New Russian-made RS-26 intercontinental ballistic missile could enter in service for 2016 2612141

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Defence & Security News - Russia

 
 
Friday, December 26, 2014 09:49 AM
 
New Russian-made RS-26 intercontinental ballistic missile could enter in service for 2016.
Russia’s newest RS-26 Rubezh missile system, dubbed the ‘anti-missile defense killer’, will join the ranks of the country’s defenses in less than two years, Russia’s Strategic Missile Force commander, Lt. Gen. Sergei Karakayev said. According Internet source, the new RS-26 intercontinental ballistic missile could be based on the RS-24 YARS.
     
Russia’s newest RS-26 Rubezh missile system, dubbed the ‘anti-missile defense killer’, will join the ranks of the country’s defenses in less than two years, Russia’s Strategic Missile Force commander, Lt. Gen. Sergei Karakayev said. According Internet source, the new RS-26 intercontinental ballistic missile could be based on the RS-24 YARS.
The new RS-26 Rubezh could be based on the RS-24 Yars nuclear intercontinental ballistic missile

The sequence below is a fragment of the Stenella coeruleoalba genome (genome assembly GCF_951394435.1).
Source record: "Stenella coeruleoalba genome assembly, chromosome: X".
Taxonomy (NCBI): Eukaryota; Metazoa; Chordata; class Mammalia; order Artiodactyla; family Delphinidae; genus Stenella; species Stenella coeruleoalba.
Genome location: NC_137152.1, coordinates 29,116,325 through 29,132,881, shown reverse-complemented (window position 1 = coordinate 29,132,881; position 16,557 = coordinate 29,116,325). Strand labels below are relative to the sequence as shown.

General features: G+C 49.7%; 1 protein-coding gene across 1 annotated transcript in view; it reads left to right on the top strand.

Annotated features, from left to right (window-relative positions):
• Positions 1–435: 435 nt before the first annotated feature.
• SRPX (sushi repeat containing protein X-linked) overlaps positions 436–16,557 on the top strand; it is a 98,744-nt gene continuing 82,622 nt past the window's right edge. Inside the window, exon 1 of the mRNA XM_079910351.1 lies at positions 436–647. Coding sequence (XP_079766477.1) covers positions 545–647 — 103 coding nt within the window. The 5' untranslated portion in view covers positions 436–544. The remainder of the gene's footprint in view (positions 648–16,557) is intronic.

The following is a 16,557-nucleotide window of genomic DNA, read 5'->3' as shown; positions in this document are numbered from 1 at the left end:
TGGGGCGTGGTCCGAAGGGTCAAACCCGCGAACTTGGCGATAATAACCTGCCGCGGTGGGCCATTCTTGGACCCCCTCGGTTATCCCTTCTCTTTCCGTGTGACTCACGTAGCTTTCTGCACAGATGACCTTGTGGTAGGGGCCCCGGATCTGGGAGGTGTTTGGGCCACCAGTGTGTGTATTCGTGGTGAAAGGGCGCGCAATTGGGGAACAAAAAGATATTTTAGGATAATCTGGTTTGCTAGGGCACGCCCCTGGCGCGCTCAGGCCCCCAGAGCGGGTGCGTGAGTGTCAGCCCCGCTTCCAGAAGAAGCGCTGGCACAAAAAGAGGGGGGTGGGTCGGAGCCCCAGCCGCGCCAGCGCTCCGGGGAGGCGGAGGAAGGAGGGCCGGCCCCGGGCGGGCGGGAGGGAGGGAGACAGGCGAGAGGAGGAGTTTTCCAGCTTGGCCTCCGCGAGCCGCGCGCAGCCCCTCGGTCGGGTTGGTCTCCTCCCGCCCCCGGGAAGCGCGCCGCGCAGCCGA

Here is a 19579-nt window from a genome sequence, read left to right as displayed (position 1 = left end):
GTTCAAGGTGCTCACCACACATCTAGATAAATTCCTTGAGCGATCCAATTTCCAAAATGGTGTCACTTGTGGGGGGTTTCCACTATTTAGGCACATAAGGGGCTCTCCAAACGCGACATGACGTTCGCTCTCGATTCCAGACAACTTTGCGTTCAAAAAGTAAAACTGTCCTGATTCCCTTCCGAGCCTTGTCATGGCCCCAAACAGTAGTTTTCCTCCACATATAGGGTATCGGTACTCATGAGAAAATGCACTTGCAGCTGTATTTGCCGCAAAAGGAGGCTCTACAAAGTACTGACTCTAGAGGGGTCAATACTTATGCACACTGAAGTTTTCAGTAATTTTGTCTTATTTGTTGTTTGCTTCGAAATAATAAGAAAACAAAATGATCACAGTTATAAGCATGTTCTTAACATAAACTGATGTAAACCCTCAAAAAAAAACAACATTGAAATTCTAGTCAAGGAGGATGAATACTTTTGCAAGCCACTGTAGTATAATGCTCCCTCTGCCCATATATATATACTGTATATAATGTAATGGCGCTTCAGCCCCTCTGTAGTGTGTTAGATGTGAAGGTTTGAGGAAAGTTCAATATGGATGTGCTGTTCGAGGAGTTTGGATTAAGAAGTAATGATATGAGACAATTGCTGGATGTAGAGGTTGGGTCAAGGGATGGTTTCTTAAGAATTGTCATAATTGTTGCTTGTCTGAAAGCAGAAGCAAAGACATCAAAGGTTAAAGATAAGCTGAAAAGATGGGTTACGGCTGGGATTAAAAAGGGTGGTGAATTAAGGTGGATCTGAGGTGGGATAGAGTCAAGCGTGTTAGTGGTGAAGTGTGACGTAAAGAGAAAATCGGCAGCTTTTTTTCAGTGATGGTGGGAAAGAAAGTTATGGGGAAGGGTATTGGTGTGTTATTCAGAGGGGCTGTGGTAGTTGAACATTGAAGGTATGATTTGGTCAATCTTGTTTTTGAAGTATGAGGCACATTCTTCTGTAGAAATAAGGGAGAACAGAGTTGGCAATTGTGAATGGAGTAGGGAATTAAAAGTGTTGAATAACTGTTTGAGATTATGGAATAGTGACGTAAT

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“We are continuing the test program for RS-26 and plan to finish it next year, with the missile to be put on combat duty in 2016,” Lt. Gen. Sergei Karakayev is cited as saying by RIA Novosti.

Previously, the Russian deputy prime minister in charge of defense, Dmitry Rogozin, referred to the RS-26 as “the ABM (Anti-Ballistic Missile) killer.”

The RS-26 Rubezh is a solid-fuel missile with an advanced splitting warhead, which is launched from a mobile platform. It was designed at the Moscow Institute of Thermal Technology, apparently under the codenames Rubezh (Frontier), or Avangard (Vanguard). According to RIA Novosti, the new missile has been test-fired previously on at least four occasions, with three tests registered as successful.

The last test launch was made on June 6, 2013, , the source said. This is the only launch that was officially confirmed by the Russian Ministry of Defense. No details about the missiles have been provided.

The first launch of RS-26 was carried out on September 27, 2011 from the Plesetsk cosmodrome in the Arkhangelsk region and ended with a failure. The missile fell about ten kilometers far from the launch pad.

The new RS-26 missile could be be carried on the new Belarus truck chassis MZKT-79291.

 

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